Five years later, half of his farm revenue comes from pork sales. Baker’s Green Acres farm raises a special heritage breed of hog, the Mangalitsa. This breed has dark red meat and a heavy layer of fat to keep them warm in Michigan’s harsh winter weather.

Mark tills the pig fields and sows their fodder, turnips, mangals (similar to beets), field peas, and pumpkins. He has a friend in Traverse City who grows 1500-pound pumpkins for competition. Mark puts his friend’s seeds in the field and grows pumpkins to 500-pound size. The pigs can’t get their mouths open wide enough to eat them.

That is where the Baker kids get to have some good old farm fun. Their task is to go into the fields and smash the pumpkins to pieces, so that the pigs can feast.

Mark’s primary customers are fine dining chefs and charcuterie artisans in nearby Traverse City. Detroit Chef, Brian Polcyn, author of Charcuterie: The Craft of Salting, Smoking, and Curing, is also one of the farm’s patrons.

Watch this Video of Mark Baker

Regulators Sling Mud at Outdoor Pig Farms, Threaten the Livelihood of Many

The Michigan Department of Natural Resources (DNR) has declared pigs with the characteristics of heritage breeds to be feral, and an “invasive species.” As of April 1, 2012, according to an Invasive Species Order (ISO) issued by DNR, the 2000+ traditional Michigan farms such as Mark’s are in jeopardy.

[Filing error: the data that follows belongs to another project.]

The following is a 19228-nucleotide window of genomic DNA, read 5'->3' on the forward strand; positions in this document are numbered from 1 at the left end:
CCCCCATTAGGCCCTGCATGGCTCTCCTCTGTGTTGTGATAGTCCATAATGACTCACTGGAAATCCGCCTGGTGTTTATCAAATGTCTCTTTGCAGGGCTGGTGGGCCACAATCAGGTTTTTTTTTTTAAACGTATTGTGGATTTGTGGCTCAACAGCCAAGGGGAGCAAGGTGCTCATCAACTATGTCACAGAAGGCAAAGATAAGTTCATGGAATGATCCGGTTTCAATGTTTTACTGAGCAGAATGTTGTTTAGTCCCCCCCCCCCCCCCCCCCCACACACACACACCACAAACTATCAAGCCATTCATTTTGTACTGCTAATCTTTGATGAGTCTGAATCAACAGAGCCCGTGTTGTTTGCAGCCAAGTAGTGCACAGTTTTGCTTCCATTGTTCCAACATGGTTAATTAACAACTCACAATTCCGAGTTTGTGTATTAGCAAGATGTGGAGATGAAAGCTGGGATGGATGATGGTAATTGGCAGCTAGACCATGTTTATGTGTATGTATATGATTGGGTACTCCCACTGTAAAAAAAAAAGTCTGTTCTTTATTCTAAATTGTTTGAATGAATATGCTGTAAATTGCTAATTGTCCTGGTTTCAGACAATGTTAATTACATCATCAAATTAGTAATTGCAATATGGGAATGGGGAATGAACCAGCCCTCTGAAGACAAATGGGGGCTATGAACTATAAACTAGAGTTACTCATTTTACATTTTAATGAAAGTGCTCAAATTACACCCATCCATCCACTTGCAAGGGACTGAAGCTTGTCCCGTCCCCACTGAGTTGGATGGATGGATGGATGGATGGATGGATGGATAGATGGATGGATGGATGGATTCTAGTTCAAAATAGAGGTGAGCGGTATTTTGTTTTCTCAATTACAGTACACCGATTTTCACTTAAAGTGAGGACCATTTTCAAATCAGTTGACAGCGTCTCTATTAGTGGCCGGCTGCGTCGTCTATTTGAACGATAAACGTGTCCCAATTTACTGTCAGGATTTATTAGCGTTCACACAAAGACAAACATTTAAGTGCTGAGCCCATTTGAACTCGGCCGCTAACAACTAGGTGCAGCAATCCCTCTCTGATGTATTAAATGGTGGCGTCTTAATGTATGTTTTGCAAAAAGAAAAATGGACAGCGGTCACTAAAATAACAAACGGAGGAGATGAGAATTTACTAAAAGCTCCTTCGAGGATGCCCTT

According to Baker, by definition, a feral pig is a wild pig or one that has escaped the husbandry of humans and re-wilded.

The Department of Natural Resources purview is public hunting land and the agency is responsible for issuing hunting and fishing licenses. At first glance, it appears they are concerned about loose pigs running wild across public and private lands and causing property damage or threatening people. It even seems their own document exempts pigs raised on farms from this new ruling. As it turns out, the only pigs raised on farms that could be exempted are the pigs in confined animal feeding operations (CAFOs). It’s no coincidence the Michigan Pork Producers Association supports the swine ISO.